This is the first in a continuing series about how Colorado’s Water Plan will be put into action.
New sources of water are unlikely, so the Arkansas River basin’s focus should be on which crops or landscapes are irrigated, because irrigation is the largest use of water.
Pueblo Water plans to increase storage in key locations above, in and below Lake Pueblo.
Although we won’t find the water supply we want, wise use and efficient water management can stretch the supply we have.
That’s the outlook from Alan Ward, water resources manager for Pueblo Water.
Ward has been involved with filling municipal water needs during the severe drought of 2002 and the more prolonged drought of 2011-13.
He oversees a complex water leasing program that allows Pueblo to make the fullest use possible of its water portfolio.
Ward was part of Pueblo Water’s team that purchased more than one-quarter of the Bessemer Ditch water rights to secure future supply, and as a result is now a member of the canal company’s board of directors.
Colorado’s Water Plan was unveiled last year as an evolving way to meet water needs for the state for decades to come.
The process to develop the document was exhaustive, with hundreds of meetings, thousands of comments and 10 years of effort. It will take even more work to implement the plan and to focus activities that are in line with the plan’s objectives.
To gain a better understanding of how policymakers view the plan, The Pueblo Chieftain and Arkansas Basin Roundtable is asking key individuals three basic questions: How the gap will be filled, what projects are anticipated and what actions can be taken to prevent the gap from getting bigger.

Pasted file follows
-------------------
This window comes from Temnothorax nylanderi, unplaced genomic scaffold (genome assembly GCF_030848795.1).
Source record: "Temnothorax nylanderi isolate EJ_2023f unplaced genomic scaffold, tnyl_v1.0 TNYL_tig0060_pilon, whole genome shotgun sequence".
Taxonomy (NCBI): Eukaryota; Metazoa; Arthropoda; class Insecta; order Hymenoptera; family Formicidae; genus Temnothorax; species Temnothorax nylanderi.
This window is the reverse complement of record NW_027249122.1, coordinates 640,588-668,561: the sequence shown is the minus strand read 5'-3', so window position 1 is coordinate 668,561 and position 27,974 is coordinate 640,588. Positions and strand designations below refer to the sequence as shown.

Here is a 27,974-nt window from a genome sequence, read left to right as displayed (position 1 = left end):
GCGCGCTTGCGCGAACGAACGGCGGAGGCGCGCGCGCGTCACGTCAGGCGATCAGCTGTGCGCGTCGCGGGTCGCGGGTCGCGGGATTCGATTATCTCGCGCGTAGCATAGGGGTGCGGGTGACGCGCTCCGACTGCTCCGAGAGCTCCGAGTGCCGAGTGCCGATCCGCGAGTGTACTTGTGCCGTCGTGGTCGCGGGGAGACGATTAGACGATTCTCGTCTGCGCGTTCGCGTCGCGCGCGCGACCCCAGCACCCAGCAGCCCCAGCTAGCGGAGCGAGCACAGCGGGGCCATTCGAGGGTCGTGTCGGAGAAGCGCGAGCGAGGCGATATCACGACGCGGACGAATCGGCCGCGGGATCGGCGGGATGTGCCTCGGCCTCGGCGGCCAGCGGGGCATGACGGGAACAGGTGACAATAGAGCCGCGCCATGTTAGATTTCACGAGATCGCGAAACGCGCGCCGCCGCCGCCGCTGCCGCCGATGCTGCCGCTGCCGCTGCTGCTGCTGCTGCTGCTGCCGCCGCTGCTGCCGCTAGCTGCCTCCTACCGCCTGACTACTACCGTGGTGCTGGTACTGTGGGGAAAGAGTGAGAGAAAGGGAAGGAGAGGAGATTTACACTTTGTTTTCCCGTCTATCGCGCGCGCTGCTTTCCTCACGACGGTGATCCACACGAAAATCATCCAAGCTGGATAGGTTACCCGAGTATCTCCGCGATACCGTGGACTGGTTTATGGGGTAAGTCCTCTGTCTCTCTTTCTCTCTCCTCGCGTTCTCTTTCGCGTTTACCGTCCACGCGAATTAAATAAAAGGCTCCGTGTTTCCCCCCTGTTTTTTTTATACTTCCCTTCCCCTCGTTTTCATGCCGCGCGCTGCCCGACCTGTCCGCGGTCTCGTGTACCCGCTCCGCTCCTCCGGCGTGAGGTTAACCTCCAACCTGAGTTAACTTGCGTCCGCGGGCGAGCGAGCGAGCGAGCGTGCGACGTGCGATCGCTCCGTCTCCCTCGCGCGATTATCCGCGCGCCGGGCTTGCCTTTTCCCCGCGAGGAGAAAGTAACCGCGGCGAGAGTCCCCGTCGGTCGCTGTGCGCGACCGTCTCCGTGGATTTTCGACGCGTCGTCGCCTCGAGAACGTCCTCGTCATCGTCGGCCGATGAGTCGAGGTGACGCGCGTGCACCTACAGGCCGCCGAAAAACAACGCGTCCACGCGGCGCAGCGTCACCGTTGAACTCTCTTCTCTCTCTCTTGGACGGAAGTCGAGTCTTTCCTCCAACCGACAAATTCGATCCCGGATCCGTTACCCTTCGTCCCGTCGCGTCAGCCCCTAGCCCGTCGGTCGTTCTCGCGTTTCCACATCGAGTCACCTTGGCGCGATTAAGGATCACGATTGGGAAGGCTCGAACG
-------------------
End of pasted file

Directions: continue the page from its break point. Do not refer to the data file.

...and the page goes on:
Here are Ward’s answers:
How do we fill the gap in the Arkansas River basin within Colorado’s Water Plan and the Basin Implementation Plan?
“Since the water of the Arkansas River basin is already completely appropriated, the ‘gap’ is really the difference between the water supply we have and the water supply we’d like to have.
I am not optimistic about the prospects of increasing supply. There is no currently unused supply to develop locally within the Arkansas River basin, so an increased supply would have to be imported from elsewhere.
“I think that the expense along with the political and environmental hurdles make importation of new water supply into the Arkansas River basin very complicated and climate change may lead to even less supply on both the Eastern and Western slopes.
“As an alternative, I believe the focus in the Arkansas River basin should be on adapting to having less water than we would like. Storage is key to making the most efficient use of the available water supply.
Storage allows for some control of the timing and location of the limited water supply so that it can be used when and where it is most needed.
Storage also provides the flexibility to move water in ways that can enhance recreational opportunities and minimize environmental impacts.